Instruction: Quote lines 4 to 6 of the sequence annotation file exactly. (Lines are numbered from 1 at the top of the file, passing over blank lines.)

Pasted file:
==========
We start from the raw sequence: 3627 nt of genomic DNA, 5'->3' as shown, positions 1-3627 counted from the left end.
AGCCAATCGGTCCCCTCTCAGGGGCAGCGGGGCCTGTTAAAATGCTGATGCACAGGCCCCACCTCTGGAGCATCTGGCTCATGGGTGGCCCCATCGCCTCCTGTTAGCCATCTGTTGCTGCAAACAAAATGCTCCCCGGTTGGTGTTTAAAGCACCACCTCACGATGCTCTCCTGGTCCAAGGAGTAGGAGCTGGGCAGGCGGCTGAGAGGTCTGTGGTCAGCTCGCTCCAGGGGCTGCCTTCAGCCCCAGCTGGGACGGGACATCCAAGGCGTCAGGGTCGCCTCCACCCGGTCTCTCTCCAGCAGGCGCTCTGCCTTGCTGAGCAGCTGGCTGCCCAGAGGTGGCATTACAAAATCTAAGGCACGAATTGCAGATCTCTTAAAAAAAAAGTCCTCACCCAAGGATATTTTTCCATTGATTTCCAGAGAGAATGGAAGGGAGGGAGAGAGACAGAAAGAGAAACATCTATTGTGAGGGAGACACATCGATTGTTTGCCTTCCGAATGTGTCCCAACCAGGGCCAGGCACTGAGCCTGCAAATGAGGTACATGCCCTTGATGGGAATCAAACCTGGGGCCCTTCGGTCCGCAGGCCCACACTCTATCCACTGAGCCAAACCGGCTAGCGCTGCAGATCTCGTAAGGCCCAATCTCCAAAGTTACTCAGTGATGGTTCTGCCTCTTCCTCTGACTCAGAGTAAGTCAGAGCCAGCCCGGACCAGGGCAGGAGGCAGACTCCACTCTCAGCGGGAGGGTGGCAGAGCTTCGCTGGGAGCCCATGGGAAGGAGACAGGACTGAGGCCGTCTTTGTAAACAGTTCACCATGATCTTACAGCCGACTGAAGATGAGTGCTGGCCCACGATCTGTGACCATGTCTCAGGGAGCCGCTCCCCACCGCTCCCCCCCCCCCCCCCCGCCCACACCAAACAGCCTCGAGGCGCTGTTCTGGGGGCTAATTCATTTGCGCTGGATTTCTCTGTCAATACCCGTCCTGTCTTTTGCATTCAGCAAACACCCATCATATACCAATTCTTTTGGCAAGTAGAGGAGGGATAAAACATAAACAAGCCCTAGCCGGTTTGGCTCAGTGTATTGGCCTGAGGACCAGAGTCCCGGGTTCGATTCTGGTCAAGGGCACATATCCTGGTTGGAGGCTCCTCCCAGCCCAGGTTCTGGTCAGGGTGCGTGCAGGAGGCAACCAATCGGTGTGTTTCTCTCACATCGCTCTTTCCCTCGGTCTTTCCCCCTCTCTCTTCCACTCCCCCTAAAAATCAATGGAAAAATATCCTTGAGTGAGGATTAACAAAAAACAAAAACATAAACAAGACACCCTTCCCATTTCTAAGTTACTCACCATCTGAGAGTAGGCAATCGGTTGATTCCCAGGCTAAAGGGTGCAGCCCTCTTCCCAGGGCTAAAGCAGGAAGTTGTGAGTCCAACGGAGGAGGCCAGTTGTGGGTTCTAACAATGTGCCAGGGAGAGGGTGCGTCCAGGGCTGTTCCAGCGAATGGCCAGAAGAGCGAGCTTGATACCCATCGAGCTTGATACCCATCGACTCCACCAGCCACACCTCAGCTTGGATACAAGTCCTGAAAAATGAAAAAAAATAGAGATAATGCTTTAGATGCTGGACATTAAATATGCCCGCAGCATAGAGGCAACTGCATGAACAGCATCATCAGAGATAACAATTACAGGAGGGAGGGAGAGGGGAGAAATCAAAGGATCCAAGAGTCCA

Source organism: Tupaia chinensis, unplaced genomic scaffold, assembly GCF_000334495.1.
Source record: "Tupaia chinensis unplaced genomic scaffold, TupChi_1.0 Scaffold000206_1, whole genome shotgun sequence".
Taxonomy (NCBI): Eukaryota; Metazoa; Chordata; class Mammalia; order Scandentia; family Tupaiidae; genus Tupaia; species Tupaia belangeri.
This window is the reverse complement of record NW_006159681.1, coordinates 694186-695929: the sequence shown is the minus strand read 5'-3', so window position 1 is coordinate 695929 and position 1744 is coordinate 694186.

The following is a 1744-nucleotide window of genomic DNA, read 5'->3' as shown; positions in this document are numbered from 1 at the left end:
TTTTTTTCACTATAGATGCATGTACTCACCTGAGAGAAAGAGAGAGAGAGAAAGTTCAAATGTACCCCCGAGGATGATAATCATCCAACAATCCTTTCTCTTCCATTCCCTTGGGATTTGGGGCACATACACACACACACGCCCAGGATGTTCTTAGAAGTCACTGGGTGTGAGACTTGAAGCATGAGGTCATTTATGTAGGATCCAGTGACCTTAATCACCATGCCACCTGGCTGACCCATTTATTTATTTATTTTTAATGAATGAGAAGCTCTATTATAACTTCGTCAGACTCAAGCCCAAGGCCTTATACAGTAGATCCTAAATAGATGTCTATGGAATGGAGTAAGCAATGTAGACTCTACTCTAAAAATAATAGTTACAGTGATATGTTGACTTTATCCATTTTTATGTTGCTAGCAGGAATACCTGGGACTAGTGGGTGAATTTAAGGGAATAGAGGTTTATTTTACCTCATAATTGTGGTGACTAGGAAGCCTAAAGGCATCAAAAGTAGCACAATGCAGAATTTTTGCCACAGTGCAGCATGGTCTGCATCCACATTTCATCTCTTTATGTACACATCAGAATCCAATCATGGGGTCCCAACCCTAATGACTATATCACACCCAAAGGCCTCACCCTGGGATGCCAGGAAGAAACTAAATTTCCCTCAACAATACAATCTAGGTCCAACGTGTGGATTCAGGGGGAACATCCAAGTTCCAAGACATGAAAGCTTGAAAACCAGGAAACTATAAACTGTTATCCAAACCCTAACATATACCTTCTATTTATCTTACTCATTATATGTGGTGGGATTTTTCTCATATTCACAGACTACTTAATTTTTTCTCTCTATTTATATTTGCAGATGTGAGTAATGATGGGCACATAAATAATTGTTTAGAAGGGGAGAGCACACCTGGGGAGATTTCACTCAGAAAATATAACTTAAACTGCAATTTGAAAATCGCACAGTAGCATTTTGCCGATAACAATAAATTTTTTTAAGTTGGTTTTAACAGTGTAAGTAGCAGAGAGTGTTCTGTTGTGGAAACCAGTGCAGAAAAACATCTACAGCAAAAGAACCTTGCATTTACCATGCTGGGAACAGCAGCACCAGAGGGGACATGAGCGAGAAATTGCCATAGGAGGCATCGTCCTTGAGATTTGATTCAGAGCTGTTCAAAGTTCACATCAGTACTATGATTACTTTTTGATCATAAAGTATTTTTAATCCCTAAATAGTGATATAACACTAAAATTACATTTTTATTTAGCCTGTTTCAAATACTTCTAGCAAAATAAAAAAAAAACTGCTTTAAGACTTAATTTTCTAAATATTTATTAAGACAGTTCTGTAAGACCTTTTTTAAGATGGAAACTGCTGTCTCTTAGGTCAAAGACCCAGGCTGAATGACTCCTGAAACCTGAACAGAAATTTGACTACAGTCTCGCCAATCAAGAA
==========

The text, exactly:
Source record: "Tupaia chinensis unplaced genomic scaffold, TupChi_1.0 Scaffold000206_1, whole genome shotgun sequence".
Taxonomy (NCBI): Eukaryota; Metazoa; Chordata; class Mammalia; order Scandentia; family Tupaiidae; genus Tupaia; species Tupaia belangeri.
This window is the reverse complement of record NW_006159681.1, coordinates 694186-695929: the sequence shown is the minus strand read 5'-3', so window position 1 is coordinate 695929 and position 1744 is coordinate 694186.